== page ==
Water into wine
John describes the first week of Jesus’ public ministry in detail – we have seen Him described as the Lamb of God who takes away the sin of the world, the calling of his first disciples and today, the third day, we will see His first sign and first altercation with the Pharisees.
Running out of wine is a serious social faux pas and looks really bad on the groom. Mary comes to her son with the dilemma, a request. Note that she “prays” and then is obedient with the answer. Prayer and obedience go hand in hand. The answer involved using six ceremonial washing jars – the Law required ritual washing before a meal. The water is turned into new wine. Better than the wine that has run out. The new wine of the new covenant is better than the old covenant. That’s the heart of the sign and its meaning. “Jesus has changed the water of Judaism into the wine of Christianity” (Leon Morris).
In the first chapter of John, the prologue, we saw that Jesus is the one Moses wrote about in the law and about whom the prophets wrote. Jesus purifies us – the new wine of the kingdom achieves fully our purification. No more outward washings, the grace of God cleanses us fully. The wedding feast also serves as a great picture of life in the kingdom. For all the realities of life and it’s struggles and the spiritual battle we are in, Jesus invites us to a party to celebrate!
Next Jesus cleanses the temple. Jesus purifies us and then sets worship right. It also shows us the battle Jesus is in to confront evil and religion, to bring grace and faith.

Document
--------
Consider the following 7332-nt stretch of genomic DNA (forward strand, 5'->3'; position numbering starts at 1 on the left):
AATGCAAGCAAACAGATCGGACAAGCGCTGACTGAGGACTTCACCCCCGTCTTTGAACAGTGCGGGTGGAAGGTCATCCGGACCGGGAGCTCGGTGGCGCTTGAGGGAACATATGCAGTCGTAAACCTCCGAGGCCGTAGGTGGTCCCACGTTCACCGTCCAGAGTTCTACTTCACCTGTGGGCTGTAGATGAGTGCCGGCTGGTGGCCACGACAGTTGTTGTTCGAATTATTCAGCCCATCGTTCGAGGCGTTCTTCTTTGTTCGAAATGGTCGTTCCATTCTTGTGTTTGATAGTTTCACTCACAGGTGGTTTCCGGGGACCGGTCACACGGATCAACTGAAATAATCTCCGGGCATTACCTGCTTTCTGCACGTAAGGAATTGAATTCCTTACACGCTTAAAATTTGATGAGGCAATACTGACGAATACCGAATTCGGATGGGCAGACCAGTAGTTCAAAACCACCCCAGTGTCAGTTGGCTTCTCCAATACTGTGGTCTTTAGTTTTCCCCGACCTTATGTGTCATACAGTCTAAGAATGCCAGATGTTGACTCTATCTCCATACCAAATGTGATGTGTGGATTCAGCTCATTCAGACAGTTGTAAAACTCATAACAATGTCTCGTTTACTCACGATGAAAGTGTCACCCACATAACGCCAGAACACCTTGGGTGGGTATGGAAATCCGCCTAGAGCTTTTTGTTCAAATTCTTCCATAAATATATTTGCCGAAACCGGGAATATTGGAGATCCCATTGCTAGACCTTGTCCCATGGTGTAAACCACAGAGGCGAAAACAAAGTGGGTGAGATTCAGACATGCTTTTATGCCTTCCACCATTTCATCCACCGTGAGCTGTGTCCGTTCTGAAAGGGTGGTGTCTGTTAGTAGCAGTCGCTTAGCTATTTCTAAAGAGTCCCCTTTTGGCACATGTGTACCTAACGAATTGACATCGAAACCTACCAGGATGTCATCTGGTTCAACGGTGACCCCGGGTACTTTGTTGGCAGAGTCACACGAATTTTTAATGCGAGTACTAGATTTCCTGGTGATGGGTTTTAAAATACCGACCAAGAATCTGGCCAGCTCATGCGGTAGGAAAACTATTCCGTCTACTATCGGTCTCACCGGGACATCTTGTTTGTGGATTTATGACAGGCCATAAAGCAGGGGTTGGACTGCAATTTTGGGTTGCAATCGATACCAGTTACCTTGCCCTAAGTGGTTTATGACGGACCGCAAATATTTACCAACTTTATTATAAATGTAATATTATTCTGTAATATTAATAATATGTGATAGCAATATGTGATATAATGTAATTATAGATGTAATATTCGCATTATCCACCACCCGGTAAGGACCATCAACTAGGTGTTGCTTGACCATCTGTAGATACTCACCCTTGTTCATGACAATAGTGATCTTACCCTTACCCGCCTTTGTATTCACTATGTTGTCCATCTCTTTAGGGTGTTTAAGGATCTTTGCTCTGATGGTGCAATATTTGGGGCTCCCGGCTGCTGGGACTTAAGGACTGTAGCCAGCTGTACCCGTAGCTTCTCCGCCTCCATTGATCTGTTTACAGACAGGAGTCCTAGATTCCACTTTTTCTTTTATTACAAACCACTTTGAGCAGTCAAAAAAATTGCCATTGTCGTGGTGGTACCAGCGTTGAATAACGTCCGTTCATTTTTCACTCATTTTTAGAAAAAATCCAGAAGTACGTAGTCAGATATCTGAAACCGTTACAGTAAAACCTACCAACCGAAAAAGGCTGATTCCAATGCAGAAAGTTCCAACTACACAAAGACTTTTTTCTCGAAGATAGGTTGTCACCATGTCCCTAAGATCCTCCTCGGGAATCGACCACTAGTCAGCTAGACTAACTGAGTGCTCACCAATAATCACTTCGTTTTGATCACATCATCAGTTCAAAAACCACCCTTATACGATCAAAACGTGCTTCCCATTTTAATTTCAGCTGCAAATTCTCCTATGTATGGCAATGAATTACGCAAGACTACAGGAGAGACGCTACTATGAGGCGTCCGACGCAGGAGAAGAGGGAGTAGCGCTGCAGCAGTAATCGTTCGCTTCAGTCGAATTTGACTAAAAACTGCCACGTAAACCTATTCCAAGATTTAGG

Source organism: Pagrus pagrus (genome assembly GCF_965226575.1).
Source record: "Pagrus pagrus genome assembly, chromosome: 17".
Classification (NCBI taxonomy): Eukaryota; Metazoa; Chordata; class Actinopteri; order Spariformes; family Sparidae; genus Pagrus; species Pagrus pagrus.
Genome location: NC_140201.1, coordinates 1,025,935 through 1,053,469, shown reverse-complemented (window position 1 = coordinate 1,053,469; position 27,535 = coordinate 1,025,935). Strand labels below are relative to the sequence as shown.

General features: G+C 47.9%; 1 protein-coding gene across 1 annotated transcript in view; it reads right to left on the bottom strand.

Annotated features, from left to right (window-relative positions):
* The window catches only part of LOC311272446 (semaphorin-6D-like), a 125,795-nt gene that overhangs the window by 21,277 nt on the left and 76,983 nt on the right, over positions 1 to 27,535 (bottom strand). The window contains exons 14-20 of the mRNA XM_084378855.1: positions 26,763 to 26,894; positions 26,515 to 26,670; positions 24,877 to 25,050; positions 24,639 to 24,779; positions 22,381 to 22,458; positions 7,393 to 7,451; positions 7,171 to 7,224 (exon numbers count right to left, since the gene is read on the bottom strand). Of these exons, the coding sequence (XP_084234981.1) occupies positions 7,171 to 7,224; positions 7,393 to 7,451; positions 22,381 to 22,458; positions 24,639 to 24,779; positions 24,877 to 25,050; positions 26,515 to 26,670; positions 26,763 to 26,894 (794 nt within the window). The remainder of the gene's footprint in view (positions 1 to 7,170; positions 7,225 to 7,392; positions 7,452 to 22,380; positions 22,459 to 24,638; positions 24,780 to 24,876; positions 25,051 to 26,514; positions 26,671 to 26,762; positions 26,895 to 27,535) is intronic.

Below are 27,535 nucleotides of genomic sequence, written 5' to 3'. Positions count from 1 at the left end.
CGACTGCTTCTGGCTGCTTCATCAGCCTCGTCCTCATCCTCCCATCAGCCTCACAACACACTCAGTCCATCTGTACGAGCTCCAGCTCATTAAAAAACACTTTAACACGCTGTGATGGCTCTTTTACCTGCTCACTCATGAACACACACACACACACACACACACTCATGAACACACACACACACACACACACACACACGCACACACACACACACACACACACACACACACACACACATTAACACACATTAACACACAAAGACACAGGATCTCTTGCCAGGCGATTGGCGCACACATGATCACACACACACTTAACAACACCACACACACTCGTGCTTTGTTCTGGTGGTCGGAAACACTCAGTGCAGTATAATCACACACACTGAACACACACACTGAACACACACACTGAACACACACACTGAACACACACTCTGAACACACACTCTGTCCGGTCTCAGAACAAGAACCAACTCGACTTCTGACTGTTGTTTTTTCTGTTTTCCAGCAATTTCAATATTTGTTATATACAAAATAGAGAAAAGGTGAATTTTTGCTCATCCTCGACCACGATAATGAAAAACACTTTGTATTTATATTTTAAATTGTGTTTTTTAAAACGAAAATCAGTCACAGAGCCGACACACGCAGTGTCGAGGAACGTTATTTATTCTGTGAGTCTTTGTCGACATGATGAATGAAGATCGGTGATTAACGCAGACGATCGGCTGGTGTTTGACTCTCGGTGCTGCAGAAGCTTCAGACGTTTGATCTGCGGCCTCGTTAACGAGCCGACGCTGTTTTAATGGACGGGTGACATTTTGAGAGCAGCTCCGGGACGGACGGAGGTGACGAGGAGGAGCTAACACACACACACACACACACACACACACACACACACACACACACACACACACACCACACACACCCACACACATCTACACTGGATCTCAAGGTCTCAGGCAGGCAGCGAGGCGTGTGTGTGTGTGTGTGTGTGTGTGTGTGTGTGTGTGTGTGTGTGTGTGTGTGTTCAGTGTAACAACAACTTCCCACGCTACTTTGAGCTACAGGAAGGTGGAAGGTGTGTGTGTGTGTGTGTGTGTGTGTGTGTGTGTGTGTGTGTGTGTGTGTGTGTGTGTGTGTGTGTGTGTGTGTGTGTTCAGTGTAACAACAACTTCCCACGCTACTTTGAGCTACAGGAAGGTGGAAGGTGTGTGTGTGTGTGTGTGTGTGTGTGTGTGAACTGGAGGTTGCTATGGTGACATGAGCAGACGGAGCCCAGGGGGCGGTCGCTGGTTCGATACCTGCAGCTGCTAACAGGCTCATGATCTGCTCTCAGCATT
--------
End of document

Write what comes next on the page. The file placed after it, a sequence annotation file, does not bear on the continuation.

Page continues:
Much ink and pixels have been spent on the fact that John places the cleansing of the temple at the start of His ministry, whereas the Synoptic Gospels put it at the end. So what is going on? Maybe –
- There was only one temple cleansing at the end of Jesus’ ministry. As John’s gospel is more theological, than chronological history, he moves it to fit his telling, or
- John has it right and the Synoptic gospels moved it to suit their purposes, or
- There were two similar but not identical cleansings of the temple, correctly recorded by each gospel writer who only records one. In a way they appropriately bookend Jesus’ ministry. At the beginning the newly authorised Messiah moves to confront Israel’s apostasy and call it back to God in a fresh way. Then at the end, in the shadow of His looming sacrifice, Jesus declares the utter bankruptcy of Israel.
Whatever, Jesus prophesies what will happen in his death and resurrection, because He is the new temple, the place of God’s presence on the earth. It’s a grander statement than even John 1:14 which tells us that the Word became flesh and dwelt (literally tabernacled) among us.
Thanks be to Jesus, the eternal Word made flesh, who cleanses us completely and invites us to the kingdom party!